Such were the circumstances of Andrey Ivanovitch Tyentyetnikov. Suddenly one day, on going to the window as usual with his cup of tea and his pipe, he noticed some commotion and bustle in the yard. The kitchen boy and the woman who scrubbed the floors were running to open the gate, and in the gate appeared three horses exactly as they are carved or moulded on triumphal arches, that is, one horse's head to the right, one to the left and one in the middle. On the box above them were a coachman and a footman wearing a full frock-coat, girt round the waist with a pocket-handkerchief; behind them sat a gentleman in a cap and greatcoat, wrapped in a shawl of rainbow hues. When the carriage turned before the front door it appeared that it was nothing more than a light chaise on springs. A gentleman of exceptionally decorous exterior skipped out on to the steps with the swiftness and agility almost of a military man.
Andrey Ivanovitch was scared; he thought he might be a police officer. It must be explained that in his youth he had been mixed up in rather a foolish affair. Some philosophers among the Hussars, and a student who had not completed his studies, and a spendthrift gambler got up a philanthropic society under the sole direction of an old rogue, freemason and cardsharper, who was a drunkard and a very eloquent person. The society was formed with an extremely grandiose object—to secure the happiness of all humanity. The funds required were immense. The amount of money subscribed by the generous members was incredible. Where it all went no one knew but the sole director. Tyentyetnikov was drawn into this society by two friends who were disappointed men, good-natured fellows, who became habitual drunkards through continually drinking toasts to science, enlightenment and progress. Tyentyetnikov quickly realised the position and got out of the circle. But the society succeeded in getting mixed up with other doings rather below the dignity of gentlemen, so that it even attracted the notice of the police. … So that it was no wonder that even though he had left the society and broken off all relations with the benefactor of mankind, Tyentyetnikov could not help feeling some anxiety, for his conscience was not quite at ease. And now he looked, not without alarm, at the door which was about to open.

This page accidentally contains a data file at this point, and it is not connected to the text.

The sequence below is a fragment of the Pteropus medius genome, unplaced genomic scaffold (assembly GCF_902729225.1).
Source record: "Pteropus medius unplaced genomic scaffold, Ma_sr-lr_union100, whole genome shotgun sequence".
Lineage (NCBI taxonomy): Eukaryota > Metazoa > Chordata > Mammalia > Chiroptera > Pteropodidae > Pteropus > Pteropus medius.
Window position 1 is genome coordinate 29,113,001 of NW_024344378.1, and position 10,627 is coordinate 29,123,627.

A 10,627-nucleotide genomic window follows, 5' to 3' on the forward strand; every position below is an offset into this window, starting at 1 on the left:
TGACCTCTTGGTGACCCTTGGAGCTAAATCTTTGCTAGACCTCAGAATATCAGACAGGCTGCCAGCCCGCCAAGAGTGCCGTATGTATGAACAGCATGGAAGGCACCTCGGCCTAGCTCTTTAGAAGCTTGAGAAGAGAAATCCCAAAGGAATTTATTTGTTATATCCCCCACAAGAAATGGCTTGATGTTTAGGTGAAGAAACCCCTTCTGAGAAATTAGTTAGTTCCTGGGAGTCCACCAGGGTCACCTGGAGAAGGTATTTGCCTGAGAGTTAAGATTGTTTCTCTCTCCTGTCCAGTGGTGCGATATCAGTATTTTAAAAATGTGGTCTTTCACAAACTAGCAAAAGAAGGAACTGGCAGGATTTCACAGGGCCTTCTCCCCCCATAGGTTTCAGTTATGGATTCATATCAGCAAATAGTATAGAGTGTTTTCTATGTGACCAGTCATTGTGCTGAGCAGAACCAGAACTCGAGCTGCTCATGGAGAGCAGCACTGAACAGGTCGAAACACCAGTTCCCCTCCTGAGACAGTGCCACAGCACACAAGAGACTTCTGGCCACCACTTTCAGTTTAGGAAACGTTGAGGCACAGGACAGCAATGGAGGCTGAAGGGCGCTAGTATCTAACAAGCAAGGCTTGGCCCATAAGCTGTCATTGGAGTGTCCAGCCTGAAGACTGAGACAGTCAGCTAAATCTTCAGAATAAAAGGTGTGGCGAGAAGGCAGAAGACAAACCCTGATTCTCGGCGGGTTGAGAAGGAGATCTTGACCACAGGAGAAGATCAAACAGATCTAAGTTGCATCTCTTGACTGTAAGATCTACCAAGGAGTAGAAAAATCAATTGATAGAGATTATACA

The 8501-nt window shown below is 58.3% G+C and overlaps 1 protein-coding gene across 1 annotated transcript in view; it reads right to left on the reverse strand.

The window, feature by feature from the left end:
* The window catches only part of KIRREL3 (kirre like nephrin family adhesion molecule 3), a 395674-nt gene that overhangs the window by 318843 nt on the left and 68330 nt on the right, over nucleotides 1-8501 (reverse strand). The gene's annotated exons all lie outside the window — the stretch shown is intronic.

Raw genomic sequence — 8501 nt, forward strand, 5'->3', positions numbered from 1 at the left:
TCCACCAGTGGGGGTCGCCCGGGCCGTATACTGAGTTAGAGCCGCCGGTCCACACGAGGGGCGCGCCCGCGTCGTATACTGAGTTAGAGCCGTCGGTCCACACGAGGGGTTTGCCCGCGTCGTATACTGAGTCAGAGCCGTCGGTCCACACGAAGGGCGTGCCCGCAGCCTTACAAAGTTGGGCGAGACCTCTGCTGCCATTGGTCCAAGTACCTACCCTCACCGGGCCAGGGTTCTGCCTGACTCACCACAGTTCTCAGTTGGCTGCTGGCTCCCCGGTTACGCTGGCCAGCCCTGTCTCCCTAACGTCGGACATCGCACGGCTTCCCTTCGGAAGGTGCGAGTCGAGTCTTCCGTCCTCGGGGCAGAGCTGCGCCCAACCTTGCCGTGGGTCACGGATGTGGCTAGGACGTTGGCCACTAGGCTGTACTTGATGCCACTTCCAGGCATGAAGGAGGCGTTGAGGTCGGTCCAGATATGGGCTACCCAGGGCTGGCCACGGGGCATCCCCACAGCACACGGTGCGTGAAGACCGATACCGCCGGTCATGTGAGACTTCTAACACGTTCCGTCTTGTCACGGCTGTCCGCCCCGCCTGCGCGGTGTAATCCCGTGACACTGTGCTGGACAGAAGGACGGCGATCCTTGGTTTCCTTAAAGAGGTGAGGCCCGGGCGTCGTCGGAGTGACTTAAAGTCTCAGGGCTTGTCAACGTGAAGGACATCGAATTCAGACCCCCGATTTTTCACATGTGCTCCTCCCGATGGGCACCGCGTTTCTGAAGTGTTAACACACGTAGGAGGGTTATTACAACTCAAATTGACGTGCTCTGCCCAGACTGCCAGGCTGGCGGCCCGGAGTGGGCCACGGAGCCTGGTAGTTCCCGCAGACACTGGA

His fears were, however, soon dispelled when his visitor made his bows with incredible elegance, keeping his head respectfully bent on one side. In brief but definite phrases he explained that for some time past he had been travelling about Russia, both on business of his own and for the purpose of gathering information, that our empire abounded in objects of inherent interest apart from the beauties of nature, the number of industries, and the variety of soils; that he had been carried away by the beautiful scenery of Tyentyetnikov's estate; that in spite of the beautiful scenery of his village he would not have ventured to disturb him by his ill-timed visit, but that something had happened to his chaise, which called for the skilled hand of blacksmiths and wheelwrights; but that, for all that, even if nothing had happened to his chaise, he could hardly have denied himself the pleasure of calling to pay his respects in person. As he finished his speech the visitor with fascinating courtesy scraped with his foot, making a little skip backwards as he did so, with the lightness of an indiarubber ball.
Andrey Ivanovitch thought that this must be some learned professor in search of knowledge, who was travelling about Russia to collect plants or possibly even geological specimens. He protested his readiness to assist him in every way, offered him the services of his workmen, his wheelwrights and his blacksmiths for the repair of the chaise, and begged him to make himself at home; he made his affable visitor sit down in a big Voltairian armchair, and prepared himself to listen to his conversation, which he did not doubt would deal with learned or scientific subjects.